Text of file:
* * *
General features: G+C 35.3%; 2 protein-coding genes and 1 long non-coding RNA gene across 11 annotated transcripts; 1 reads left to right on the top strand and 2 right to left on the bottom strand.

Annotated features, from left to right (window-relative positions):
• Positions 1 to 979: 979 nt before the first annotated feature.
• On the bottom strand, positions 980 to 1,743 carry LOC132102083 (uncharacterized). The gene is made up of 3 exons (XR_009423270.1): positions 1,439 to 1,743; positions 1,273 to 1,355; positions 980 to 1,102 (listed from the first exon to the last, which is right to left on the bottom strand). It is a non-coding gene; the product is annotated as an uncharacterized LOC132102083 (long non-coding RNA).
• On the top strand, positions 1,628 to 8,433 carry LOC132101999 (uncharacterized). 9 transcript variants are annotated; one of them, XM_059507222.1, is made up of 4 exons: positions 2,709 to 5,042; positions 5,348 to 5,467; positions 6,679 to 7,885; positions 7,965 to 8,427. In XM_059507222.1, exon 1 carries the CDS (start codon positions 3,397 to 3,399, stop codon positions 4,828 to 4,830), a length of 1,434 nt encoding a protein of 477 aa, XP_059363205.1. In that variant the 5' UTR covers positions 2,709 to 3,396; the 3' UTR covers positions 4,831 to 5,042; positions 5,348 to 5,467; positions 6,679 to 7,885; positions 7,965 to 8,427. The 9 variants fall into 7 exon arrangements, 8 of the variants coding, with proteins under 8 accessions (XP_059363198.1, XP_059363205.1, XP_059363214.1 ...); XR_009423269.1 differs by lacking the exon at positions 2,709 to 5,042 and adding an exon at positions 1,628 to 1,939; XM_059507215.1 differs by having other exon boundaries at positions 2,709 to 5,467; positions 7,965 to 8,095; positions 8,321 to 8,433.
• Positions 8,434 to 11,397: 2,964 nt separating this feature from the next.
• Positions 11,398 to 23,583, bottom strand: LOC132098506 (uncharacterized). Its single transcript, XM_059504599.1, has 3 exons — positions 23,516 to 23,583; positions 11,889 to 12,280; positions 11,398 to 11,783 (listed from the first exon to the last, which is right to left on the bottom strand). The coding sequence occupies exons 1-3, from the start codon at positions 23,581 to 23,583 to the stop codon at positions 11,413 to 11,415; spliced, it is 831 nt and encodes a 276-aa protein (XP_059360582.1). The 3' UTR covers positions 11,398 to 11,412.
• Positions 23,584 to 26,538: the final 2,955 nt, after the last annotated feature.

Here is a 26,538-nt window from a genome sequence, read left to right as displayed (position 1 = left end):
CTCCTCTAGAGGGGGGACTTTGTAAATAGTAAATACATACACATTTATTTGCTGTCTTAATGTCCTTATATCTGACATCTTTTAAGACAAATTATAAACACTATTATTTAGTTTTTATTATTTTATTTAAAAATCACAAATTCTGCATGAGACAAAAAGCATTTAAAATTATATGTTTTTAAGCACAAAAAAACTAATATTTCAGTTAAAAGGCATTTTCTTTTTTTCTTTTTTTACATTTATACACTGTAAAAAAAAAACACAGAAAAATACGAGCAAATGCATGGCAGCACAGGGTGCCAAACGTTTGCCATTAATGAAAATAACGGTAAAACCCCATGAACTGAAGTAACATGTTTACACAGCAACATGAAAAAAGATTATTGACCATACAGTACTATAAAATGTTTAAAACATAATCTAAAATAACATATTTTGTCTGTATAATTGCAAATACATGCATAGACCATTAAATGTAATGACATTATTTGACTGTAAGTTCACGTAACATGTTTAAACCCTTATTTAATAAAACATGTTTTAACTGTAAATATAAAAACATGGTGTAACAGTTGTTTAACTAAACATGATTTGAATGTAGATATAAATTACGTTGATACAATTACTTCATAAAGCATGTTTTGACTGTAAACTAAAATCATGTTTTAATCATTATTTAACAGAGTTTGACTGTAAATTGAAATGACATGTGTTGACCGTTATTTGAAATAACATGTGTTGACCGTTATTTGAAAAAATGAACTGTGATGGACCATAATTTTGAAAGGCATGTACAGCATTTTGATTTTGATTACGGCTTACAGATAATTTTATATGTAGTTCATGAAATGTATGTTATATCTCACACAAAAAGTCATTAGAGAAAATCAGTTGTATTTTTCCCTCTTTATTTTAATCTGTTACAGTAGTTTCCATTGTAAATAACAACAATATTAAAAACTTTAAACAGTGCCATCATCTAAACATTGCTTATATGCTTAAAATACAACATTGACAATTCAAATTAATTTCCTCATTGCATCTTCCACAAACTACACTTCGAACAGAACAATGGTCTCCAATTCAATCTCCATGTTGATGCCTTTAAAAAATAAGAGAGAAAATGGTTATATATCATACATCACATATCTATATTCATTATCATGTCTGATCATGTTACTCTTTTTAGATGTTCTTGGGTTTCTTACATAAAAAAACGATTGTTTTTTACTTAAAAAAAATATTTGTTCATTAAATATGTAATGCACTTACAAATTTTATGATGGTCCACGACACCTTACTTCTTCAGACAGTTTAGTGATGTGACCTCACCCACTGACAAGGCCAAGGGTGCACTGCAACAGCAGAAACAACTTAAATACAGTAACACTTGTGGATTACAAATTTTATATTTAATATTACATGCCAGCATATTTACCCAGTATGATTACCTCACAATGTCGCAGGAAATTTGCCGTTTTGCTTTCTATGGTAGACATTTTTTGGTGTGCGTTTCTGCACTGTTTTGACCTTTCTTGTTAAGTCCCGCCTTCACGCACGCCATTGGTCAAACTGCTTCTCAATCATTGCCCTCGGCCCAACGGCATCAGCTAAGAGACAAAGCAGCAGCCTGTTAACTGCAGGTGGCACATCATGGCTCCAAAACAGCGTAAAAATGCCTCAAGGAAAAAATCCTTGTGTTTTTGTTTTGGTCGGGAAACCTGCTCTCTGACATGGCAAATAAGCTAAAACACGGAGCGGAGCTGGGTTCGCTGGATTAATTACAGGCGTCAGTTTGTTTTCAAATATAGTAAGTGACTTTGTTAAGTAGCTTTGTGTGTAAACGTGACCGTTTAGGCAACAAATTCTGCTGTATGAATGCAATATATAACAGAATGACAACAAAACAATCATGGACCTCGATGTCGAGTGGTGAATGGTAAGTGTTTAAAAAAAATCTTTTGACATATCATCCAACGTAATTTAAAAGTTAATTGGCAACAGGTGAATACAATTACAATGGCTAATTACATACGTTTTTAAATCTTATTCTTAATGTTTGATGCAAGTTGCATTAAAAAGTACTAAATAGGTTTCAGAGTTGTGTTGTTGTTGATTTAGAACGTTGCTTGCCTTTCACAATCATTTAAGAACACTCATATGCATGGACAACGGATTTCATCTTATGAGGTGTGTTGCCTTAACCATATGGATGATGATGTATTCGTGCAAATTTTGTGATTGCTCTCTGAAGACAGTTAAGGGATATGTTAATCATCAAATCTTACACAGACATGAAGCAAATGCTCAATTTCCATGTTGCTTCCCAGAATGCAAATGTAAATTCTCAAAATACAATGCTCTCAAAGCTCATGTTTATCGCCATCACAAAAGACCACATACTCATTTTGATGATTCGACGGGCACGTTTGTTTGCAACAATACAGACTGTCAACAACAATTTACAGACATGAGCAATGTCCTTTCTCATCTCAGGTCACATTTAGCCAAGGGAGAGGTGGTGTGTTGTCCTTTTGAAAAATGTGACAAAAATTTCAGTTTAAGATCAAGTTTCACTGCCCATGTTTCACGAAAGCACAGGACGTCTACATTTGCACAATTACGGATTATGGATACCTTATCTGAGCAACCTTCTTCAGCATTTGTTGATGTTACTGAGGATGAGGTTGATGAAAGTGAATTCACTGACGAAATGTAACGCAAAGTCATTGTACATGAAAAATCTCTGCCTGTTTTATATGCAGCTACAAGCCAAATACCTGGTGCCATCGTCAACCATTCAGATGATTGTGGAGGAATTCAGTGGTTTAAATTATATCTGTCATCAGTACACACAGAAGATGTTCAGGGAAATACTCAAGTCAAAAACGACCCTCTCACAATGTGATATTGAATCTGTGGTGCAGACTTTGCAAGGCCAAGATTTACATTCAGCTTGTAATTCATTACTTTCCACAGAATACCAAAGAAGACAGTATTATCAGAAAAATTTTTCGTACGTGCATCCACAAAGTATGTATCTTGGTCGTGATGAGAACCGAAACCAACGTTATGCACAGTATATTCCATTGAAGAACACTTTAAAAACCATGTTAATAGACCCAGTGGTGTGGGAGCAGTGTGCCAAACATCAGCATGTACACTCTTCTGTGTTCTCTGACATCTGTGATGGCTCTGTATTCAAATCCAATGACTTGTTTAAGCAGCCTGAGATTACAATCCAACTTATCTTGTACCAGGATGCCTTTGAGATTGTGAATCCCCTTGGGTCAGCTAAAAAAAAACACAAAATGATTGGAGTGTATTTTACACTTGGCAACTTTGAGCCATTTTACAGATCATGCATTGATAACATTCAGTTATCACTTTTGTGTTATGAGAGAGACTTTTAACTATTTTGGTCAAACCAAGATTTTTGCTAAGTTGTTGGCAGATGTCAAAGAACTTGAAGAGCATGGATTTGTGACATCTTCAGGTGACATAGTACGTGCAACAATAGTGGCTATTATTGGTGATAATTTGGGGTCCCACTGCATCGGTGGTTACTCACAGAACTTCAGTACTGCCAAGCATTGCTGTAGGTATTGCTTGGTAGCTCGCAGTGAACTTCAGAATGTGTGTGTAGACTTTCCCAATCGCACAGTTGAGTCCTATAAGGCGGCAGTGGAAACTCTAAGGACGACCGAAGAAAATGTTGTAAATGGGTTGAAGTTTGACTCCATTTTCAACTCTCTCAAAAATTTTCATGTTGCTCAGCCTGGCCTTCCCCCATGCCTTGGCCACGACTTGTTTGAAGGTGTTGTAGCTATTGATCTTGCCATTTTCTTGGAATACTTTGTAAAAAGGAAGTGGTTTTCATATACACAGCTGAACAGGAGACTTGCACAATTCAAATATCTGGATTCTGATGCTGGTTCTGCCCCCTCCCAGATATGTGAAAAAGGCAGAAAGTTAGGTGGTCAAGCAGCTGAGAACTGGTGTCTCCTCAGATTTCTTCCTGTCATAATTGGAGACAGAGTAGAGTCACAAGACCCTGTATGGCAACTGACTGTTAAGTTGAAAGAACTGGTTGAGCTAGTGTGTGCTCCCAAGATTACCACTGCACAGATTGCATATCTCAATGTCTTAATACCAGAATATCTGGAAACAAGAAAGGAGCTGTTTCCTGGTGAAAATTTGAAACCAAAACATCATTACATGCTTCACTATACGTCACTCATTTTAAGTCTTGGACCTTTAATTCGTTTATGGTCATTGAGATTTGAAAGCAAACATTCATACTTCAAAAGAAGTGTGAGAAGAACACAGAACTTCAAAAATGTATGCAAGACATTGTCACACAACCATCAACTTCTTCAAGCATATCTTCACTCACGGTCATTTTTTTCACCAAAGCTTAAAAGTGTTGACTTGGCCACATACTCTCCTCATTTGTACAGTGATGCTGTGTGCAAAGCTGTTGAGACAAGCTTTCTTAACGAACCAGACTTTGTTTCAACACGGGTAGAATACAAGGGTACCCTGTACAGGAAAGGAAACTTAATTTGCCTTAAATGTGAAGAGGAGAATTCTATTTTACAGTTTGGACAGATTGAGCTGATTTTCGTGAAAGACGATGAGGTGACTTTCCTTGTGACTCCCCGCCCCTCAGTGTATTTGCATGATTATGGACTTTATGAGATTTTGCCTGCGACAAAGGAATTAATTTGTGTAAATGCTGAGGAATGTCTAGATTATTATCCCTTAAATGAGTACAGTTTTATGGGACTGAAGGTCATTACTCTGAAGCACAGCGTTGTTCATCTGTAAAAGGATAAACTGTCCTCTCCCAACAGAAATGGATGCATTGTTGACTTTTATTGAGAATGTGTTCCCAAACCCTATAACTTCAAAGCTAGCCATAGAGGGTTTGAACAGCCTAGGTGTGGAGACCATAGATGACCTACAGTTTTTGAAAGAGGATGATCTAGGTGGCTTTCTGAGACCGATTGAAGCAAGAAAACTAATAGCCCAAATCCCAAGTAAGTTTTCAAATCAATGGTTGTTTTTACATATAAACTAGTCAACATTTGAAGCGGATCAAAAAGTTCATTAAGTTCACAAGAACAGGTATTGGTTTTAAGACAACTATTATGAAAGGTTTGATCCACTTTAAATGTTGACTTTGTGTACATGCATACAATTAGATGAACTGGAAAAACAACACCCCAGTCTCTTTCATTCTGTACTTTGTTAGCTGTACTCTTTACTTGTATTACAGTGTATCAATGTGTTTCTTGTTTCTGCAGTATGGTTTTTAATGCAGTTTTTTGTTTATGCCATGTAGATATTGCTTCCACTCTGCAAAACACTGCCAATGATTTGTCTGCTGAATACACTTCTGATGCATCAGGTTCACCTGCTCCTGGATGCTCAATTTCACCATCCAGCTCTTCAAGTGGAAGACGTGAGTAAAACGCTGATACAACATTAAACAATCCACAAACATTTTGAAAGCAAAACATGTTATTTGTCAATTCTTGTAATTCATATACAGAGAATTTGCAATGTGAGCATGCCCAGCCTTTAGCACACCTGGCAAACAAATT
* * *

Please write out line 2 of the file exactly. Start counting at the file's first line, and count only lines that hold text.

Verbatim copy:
Annotated features, from left to right (window-relative positions):